How Simple Chart Reading Can Pay Off Big
11/03/2010 12:01 am EST
I posted a recent update on Caterpillar (CAT) on September 30, noting the price at the $80 level, and one month later…not much has changed.
Caterpillar shares have held the $80-per-share level like a major wall of overhead resistance— as we’ll see in this update— and now it’s time to turn back to simple insights as to whether buyers will break through this level or whether shares will fall.
Let’s zoom in on the daily chart to see what’s happened—or not happened—in October:
In my original post, I referenced the successful push to this level and the “defeat” in that buyers could not push beyond it. One month later, shares remained mired at $80.00.
This is a great example in how simple technical analysis at key support or resistance levels can have a major affect on investor/trader sentiment and become almost self-fulfilling prophecies.
Despite a few nicks above $80, there hasn’t been a sustained close in October.
Volume has steadily declined in October—though technically at a higher relative level—which is consistent with rotation or possibly distribution. We’ll soon know which.
The rising 20-day EMA, currently at $78.50, has served as decent support, but there’s not enough room to play highly profitable trades between $78 and $80 unless you’re an active intraday trader.
For swing traders, the decision comes down to this: “Will Caterpillar break solidly above $80 and carry even higher in a breakout trend continuity move, or will sellers overtake buyers here and form at least an intermediate-term top (leading to a retracement) here at $80.00?”
The simplicity is identical to this post from Monday on the S&P 500, which basically boils down all the complex analysis into a similar simple statement:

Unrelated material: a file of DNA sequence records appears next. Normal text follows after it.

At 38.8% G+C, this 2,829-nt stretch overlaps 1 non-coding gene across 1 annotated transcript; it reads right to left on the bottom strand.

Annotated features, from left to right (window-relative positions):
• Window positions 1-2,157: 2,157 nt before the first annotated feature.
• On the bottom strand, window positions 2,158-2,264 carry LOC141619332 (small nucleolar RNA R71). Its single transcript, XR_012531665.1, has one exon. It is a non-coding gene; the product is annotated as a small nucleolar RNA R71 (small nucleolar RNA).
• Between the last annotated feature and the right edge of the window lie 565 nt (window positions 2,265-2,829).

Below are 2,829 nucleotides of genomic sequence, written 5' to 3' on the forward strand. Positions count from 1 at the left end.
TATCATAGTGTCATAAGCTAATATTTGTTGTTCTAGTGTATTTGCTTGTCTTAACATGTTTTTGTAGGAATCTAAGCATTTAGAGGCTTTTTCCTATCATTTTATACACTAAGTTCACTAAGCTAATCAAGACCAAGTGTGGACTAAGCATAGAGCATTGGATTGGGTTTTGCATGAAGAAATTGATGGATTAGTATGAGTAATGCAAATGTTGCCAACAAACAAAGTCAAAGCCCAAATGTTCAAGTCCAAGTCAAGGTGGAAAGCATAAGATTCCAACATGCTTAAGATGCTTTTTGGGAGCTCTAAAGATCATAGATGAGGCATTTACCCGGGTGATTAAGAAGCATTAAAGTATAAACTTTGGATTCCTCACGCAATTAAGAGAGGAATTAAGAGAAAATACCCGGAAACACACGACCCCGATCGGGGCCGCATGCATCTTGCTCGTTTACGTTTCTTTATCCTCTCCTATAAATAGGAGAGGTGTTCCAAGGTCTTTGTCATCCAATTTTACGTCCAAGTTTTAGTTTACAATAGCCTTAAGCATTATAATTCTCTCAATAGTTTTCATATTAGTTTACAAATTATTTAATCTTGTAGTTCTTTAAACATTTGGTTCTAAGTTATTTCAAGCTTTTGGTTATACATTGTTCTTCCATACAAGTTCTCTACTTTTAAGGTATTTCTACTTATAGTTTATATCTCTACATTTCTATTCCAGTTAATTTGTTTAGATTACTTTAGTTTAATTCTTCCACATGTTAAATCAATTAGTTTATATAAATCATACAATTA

“The S&P 500 is at a key multi-time-frame level at 1,200/1,220. Either it’s going to break out and spur a new trend move higher, or it won’t and will then retrace potentially sharply down from here.”
And like the S&P 500, Caterpillar being a highly watched component of the S&P 500 (and Dow Jones), Caterpillar will break out to new highs and likely birth a new trend move…or it won’t.
This type of logic is in line with Mark Douglas’ teachings in Trading in the Zone where he stated that sometimes the best trades come from simply waiting for price to hit a major, well-known inflection point where it either has to break through or has to turn back, but cannot stay at the level indefinitely.
This type of thinking helps remove bias, temper expectations, and perform more in line with the realities of the markets, i.e. that price really can do anything and only price is king.
And these moves off major inflection points often produce decent-sized moves that trap one side of the market the wrong way.
With the major news announcements today (final election results and Fed policy announcement), we’re likely to get our answer one way or the other!By Corey Rosenbloom, trader and blogger, AfraidToTrade.com